Review - Dave Davies, July 31, 2001, World Trade Center plaza, New York, New York
Date: August 1, 2001 1:14 PM
From: Matthew R Cutugno
What a town of pleasant surprises New York City can be. Today was a beautiful summer day, around 80 degrees, low humidity, bright sun and a cool breeze. To top it off, the World Trade Center's Summer Sounds series featured a free outside, lunch-time concert with none other than Dave Davies, and I was lucky enough to be there.
The crowd that gathered at the show's start (billed as "Kinks Kronicles") was the largest of the series, which had featured, each week, "oldies" acts such as Herman Hermits (!), The Chantels, and the Box Tops, with Alex Chilton (coming next week, Mountain!). But there's something about Kinks music that will never be old, it's forever of the moment, and this crowd knew that before the first song played.
Dave was in good form. Dressed in a lavender shirt and black slacks, he seemed nervous at first, surprised at the turnout, and his backup band (a second guitarist, bassist, drummer and keyboard player) appeared, well, just a bit under-rehearsed.
I arrived a couple songs in (Man, I hate having to work), during Death of a Clown, but I made my way up to the front of the stage, where a fine collection of diehards, young and old, stood transfixed.
The set was, in a word, great. Dave played two recent songs, Fortis Green, and a song called Mysteries (which I hadn't heard before and which is a fine song, available, he reminded us, only on his website), then settled into some Kinks classics. He loosen up, kidded with the audience, urging them to sing and clap along. By the time he played This Man He Weeps Tonight, the band was warmed-up and rocking. He spoke of one of his favorite Kinks album, Arthur, and then sang "Young and Innocent Days." It was a lovely, quiet moment, and you could tell that the song his brother had written spoke strongly to him.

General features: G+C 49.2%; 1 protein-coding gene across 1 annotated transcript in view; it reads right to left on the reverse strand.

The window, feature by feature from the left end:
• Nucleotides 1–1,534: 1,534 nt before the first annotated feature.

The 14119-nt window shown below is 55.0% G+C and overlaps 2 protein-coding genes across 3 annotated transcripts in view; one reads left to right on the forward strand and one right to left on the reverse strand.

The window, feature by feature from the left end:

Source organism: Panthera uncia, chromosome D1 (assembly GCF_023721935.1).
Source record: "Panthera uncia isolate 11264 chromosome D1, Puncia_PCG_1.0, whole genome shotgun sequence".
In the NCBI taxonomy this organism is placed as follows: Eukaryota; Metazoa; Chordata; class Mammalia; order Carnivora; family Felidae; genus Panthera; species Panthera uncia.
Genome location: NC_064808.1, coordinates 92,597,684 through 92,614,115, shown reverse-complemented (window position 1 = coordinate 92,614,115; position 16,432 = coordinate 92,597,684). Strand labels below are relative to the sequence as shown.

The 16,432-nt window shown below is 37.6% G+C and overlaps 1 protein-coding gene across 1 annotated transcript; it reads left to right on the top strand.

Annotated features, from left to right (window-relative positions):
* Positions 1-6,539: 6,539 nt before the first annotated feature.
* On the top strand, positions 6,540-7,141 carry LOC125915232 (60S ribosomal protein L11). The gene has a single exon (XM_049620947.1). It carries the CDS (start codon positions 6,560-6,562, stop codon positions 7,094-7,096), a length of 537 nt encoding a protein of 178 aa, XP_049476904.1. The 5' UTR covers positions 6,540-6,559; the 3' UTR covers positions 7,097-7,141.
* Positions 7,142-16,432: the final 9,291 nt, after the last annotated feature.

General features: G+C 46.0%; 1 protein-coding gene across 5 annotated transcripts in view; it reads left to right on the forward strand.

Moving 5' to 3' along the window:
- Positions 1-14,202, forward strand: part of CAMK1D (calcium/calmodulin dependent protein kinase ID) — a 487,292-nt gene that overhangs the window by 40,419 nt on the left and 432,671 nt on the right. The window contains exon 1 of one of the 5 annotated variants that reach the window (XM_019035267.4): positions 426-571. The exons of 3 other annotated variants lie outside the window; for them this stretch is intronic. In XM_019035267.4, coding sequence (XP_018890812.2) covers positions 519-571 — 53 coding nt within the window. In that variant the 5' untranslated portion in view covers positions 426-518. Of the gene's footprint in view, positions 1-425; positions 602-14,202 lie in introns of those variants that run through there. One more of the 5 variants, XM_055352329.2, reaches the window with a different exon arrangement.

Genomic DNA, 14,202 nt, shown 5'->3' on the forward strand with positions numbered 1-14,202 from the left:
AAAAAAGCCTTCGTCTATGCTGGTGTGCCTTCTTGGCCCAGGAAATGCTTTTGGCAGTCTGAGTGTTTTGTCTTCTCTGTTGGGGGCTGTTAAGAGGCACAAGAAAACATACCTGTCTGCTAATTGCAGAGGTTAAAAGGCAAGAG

At this point, he put aside the acoustic guitar he'd been playing, and was handed an electric. The crowd knew what was coming, and the couple hundred who had been sitting in folding chairs arranged in rows in the beautiful Trade Center plaza were on their feet. Dave played "Living on a Thin Line." Written over twenty year ago, it might have been written yesterday (as the producers of "The Sopranos" knew when they used it).
It's hard to explain the feeling I felt (and I could tell others felt too), when Dave played the famous chords to introduce All Day and All of the Night. It was like seeing an old friend you forgot you had and hadn't expected to see again. Even the most marginal Kinks fan in the plaza knew that song. In the middle of it, Dave moved up the very apron of the stage to bend way over and play a rousing lead riff. Needless to say, it brought back memories.
The lunch-time concert series is supposed to feature short sets, but the audience wouldn't have it. They gave the band a great hand, Dave mentioned how kind everyone was, and you could tell he meant it. The band launched into a long intro into I'm Not Like Everybody Else. This might be the most purely Kinks song, the one that tells you the most about what they were all about, and hearing it reminded me how damn relevant it is today. (He asked the audience "Are you like everybody else? I know I'm not!"). Most of the crowd knew each word by heart. As Dave sang, I couldn't help but get emotional.
He thanked the crowd profusely at this point, but came back for another encore. Believe it or not, the band played Father Christmas, and it was perfect. The last day of July in New York, and we were treated to such a wild, winter classic, played with a lot of heart. At this point there wasn't a single seat with someone seated in it.
Dave left the stage, and entered One World Trade Center, where several dozens fans waited. He patiently signed copies of CDs, vinyl albums, shirts, a baby carriage with a baby in it, posters, palms of hands, you name it.
It was a memorable couple hours. I'm profoundly glad Dave and Ray are still playing, still touring (I saw Ray at the Jane Street Theater in New York last summer). It's reassuring to know they're with us. God Save the Kinks.